Facebook use still works to build client relationships

Premium content from Sacramento Business Journal by Debi Hammond

Date: Friday, June 8, 2012, 3:00am PDT

As shown by Facebook’s lackluster stock performance, many companies are questioning whether the popular site is an effective marketing tool. General Motors, which recently cancelled a $10 million campaign on the site, said Facebook advertising had little effect on car purchases.

That may be true for GM — but Facebook does have real value to promote your brand. Business professionals and marketers simply need to know what they are trying to accomplish with it and other social media tools.

Social media cannot be used and measured in the same ways as traditional media. Quite frankly, it’s not surprising that GM cars weren’t flying out of the auto malls; advertising on Facebook is not like running a Super Bowl spot.

Social media sites are not right for the “hard sell.” They’re about conversation and engagement. They’re about creating a more personal connection with your target audience. They’re about building relationships. And authentic relationships can be undermined by a traditional advertising approach.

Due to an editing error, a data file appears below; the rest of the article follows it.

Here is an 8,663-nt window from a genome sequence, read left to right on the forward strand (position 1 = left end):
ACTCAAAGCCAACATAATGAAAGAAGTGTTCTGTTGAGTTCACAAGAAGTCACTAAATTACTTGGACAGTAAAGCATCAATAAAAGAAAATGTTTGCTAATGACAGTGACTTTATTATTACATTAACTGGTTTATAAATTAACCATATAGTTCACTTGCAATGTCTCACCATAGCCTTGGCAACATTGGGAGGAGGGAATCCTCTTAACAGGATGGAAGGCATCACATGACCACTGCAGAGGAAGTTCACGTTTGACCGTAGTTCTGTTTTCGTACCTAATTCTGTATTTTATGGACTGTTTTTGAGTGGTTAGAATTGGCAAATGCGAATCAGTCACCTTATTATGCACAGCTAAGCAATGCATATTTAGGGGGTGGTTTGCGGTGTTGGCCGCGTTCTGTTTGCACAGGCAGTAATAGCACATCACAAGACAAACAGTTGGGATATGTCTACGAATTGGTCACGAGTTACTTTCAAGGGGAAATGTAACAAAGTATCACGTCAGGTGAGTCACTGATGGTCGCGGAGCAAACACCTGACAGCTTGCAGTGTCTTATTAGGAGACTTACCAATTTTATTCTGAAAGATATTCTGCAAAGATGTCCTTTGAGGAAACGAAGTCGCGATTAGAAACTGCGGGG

A mistake that companies commonly make when jumping into social media is to use the sites as they use traditional advertising tools like a full-page print ad, a television spot or direct mailer. Simply put, a company cannot advertise its way to success on Facebook.

What a company can do with social media is create amazing content that brings your brand closer to your target audience in a meaningful way. Great content can be anything that benefits, entertains or teaches your target audience, including images, videos, recipes and tips. A combination of advertising and great content can work quite well, but you have to be clear on what it is you are trying to accomplish with your social media program.

One of the great benefits of social media for small businesses is the low cost of entry. Unlike traditional media, where huge outlays of cash are required, social media requires more in authenticity, consistency, and engagement. But don’t be beguiled into thinking it’s free. The investment with social media is longer term and requires a consistent financial investment.

Although GM pulled its $10 million advertising budget from Facebook, the company continues to invest heavily in content development — close to $30 million a year. This is not to say that small businesses need $30 million marketing budgets for content, but it is to illustrate that social media — whether advertising in it or not — requires a meaningful investment.

Whether a company chooses to use Facebook as an advertising platform, a pure social-media platform or a combination of the two, with more than 900 million people now using the tool, Facebook is still one of the best places for your brand.

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